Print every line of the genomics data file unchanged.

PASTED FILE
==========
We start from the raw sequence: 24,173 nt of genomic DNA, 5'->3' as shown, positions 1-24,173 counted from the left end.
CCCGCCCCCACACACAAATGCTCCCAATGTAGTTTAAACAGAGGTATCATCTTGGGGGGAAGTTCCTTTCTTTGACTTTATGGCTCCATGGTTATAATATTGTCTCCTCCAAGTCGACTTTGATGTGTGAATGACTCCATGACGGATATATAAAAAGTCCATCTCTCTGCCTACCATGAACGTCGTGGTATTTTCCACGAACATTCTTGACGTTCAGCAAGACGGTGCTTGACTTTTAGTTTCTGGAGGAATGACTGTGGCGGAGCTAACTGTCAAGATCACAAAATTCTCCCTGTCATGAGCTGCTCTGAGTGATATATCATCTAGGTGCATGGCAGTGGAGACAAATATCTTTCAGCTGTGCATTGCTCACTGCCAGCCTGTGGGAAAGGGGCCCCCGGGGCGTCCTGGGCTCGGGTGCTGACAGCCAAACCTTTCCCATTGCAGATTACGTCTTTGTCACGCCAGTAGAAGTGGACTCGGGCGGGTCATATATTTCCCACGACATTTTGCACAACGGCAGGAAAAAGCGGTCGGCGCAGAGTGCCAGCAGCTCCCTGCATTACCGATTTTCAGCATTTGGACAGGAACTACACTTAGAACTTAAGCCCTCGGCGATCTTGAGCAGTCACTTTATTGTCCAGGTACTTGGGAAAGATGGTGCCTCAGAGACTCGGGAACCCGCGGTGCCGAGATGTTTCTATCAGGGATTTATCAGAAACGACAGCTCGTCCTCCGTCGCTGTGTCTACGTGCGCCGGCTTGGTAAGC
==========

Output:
We start from the raw sequence: 24,173 nt of genomic DNA, 5'->3' as shown, positions 1-24,173 counted from the left end.
CCCGCCCCCACACACAAATGCTCCCAATGTAGTTTAAACAGAGGTATCATCTTGGGGGGAAGTTCCTTTCTTTGACTTTATGGCTCCATGGTTATAATATTGTCTCCTCCAAGTCGACTTTGATGTGTGAATGACTCCATGACGGATATATAAAAAGTCCATCTCTCTGCCTACCATGAACGTCGTGGTATTTTCCACGAACATTCTTGACGTTCAGCAAGACGGTGCTTGACTTTTAGTTTCTGGAGGAATGACTGTGGCGGAGCTAACTGTCAAGATCACAAAATTCTCCCTGTCATGAGCTGCTCTGAGTGATATATCATCTAGGTGCATGGCAGTGGAGACAAATATCTTTCAGCTGTGCATTGCTCACTGCCAGCCTGTGGGAAAGGGGCCCCCGGGGCGTCCTGGGCTCGGGTGCTGACAGCCAAACCTTTCCCATTGCAGATTACGTCTTTGTCACGCCAGTAGAAGTGGACTCGGGCGGGTCATATATTTCCCACGACATTTTGCACAACGGCAGGAAAAAGCGGTCGGCGCAGAGTGCCAGCAGCTCCCTGCATTACCGATTTTCAGCATTTGGACAGGAACTACACTTAGAACTTAAGCCCTCGGCGATCTTGAGCAGTCACTTTATTGTCCAGGTACTTGGGAAAGATGGTGCCTCAGAGACTCGGGAACCCGCGGTGCCGAGATGTTTCTATCAGGGATTTATCAGAAACGACAGCTCGTCCTCCGTCGCTGTGTCTACGTGCGCCGGCTTGGTAAGC